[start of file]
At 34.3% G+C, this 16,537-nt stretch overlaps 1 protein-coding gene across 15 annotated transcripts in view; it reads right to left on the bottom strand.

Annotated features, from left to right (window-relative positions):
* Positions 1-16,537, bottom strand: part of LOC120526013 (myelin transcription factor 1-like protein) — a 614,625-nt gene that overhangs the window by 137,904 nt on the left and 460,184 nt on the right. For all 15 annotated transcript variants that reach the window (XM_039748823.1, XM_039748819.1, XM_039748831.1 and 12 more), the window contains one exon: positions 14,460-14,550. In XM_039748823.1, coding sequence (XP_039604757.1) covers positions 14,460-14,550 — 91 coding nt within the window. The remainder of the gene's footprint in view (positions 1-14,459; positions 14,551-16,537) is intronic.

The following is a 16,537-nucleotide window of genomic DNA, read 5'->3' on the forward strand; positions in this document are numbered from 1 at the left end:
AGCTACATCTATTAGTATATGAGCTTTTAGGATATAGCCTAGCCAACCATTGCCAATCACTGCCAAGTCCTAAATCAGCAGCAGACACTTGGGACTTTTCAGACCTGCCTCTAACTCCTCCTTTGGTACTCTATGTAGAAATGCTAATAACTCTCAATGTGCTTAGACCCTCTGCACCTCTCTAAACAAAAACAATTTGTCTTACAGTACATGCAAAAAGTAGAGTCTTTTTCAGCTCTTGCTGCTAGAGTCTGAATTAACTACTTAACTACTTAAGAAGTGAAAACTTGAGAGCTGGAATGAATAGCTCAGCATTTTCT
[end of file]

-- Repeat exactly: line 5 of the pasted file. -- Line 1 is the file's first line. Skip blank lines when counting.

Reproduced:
AGCTACATCTATTAGTATATGAGCTTTTAGGATATAGCCTAGCCAACCATTGCCAATCACTGCCAAGTCCTAAATCAGCAGCAGACACTTGGGACTTTTCAGACCTGCCTCTAACTCCTCCTTTGGTACTCTATGTAGAAATGCTAATAACTCTCAATGTGCTTAGACCCTCTGCACCTCTCTAAACAAAAACAATTTGTCTTACAGTACATGCAAAAAGTAGAGTCTTTTTCAGCTCTTGCTGCTAGAGTCTGAATTAACTACTTAACTACTTAAGAAGTGAAAACTTGAGAGCTGGAATGAATAGCTCAGCATTTTCT